– Use a fungal product discovered and tested by Rusty Rodriguez and his team in Seattle, which when| applied to many crops allows them to tolerate extreme heat and dryness. (Sold as BioEnsure, Heat Shield, StressTec or Protect +); making an application of monosilisic acid as Mainstay Si creates a more intact vascular system that offers a 33% increase in water use efficiency.

– Eliminate any insect feeding on the roots; form as deep of a root system as possible. There are two minerals have proven to do this when tested in Brazil by Yamada.

The topic of corn rootworms comes up and except for being able to suggested crop rotation, the options for guys who raised continuous corn are limited. In walking through soybean fields that held lots of pollen shedding waterhemp plants late last summer, it is easy to suggest that there could be a sizeable eggs that could be hatching and feeding there next season. We know that the Herculex gene as developed in Ames by Bing and Bystrek with Mycogen stayed effective in controlling feeding larvae, but was always tough to manipulate and was kind to all insertions. It got tamed down finally to where it is kinder to a high percentage of hybrids and inbreds, but that it has been challenged in a number of fields. The current recommendations include using the traits but still have a soil applied product applied along with it. Nature is trying to win again. My hope is that a Georgia could resurrect a proven award winning program where egg laying adults are attracted to a miniscule rate of a non-target safe insecticide to eliminate egg laying.

A common question

How many corn growers have asked why their second year or continuous corn was ten, thirty or even sixty bushels less than where it followed a bean crop in the rotation? How the seedbed was prepared or the presence of a compaction layer in the ground may have been a factor. How many growers have ever wondered how the rooting characteristic of the inbred families are still coming into play as to directing what shape, depth, recovery growth, number of root hairs formed, and nutrient capturing ability each of the few major genetic families possesses and passed on to their progeny which were the plants in your fields last season? What is going on below ground is not readily observable and can only be found with lots of spadework. The noted corn breeder Forrest Troyer used to mention it. There in one person in the state that I would consider the expert who learned it over his working career. It has been an ongoing conversation.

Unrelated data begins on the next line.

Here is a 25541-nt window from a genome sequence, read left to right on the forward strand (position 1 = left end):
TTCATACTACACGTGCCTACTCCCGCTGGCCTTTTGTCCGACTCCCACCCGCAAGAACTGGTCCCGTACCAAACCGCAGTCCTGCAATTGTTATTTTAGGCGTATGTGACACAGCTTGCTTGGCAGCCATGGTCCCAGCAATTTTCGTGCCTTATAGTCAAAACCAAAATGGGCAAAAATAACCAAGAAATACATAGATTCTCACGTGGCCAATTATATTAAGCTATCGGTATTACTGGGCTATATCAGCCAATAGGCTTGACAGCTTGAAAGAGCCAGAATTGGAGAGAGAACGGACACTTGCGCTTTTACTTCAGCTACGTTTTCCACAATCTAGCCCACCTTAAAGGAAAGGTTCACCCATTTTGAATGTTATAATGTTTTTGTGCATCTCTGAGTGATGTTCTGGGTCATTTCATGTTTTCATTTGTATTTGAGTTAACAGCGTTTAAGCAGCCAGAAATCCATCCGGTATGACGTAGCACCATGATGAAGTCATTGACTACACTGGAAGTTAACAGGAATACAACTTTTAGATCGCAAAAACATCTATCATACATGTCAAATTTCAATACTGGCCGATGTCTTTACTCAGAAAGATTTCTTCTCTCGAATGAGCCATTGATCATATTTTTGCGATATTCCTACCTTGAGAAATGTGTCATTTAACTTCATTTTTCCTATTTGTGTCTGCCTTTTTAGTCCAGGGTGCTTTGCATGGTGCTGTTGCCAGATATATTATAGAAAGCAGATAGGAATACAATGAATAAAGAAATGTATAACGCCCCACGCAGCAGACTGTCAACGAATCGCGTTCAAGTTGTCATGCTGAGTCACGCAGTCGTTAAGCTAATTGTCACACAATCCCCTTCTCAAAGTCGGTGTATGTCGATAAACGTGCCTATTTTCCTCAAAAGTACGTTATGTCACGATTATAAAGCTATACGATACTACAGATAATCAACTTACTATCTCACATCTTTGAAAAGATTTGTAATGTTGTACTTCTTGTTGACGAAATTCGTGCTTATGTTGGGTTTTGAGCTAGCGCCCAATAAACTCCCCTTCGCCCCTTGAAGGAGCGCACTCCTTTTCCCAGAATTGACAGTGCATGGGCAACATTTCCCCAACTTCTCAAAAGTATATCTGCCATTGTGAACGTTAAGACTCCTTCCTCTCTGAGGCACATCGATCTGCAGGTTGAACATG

A personal note about a little soldier

Our youngest daughter, Jessica, gave birth to Jack Robert in early July this past summer. He was the typical baby for the first few months, but always seemed to be uncomfortable without being held by his mother. We had to wait until he was a few months old before they relented to us visiting them in St Louis. That Sunday they took him to the nearest hospital and after a lot of testing determined he had a hyper active immune system that would not turn off and would start attacking his spleen and other organs.

The short acronym we learned for the long worded condition was HLH. When caught early they can treat it but it requires lots of grueling treatments including chemo and a bone marrow transplant. At the age of 4 months he has had more needles stuck in his body than most people do in their lifetime. Jess had to relocate to Cincinnati, where the HLH expertise is, while Jake commutes on weekends and takes along their 2.9 year old, William. We and all of Jake’s relatives and friends are supporting them as much as possible. The restrictions due to the virus makes everything more difficult in deciding who can do what.

If we have to be gone every so often it may be involving Jack and the rest of the family. As to the cause or occurrence of HLH, it is relative rare to be diagnosed, but is being found more often in recent years. How often might it never get diagnosed? The specialists suggested it could be a gene mutation or it may have an environmental cause. There is a large river that flows right by St. Louis. We plan to help them do a survey in case it may help other young couples. Carol provided a few links to look up if you would like a few more details about this.

Hemophagocytic Lymphohistiocytosis (HLH) https://www.cincinnatichildrens.org/service/h/hlh

Go Fund Me: https://gf.me/u/y4hgst

If I don’t have the chance to write another column before the Christmas Holidays have a good Christmas and remember what it celebrates.

Bob Streit is an independent crop consultant and columnist for Farm News. He can be reached at (515) 709-0143 or www.CentralIowaAg.com.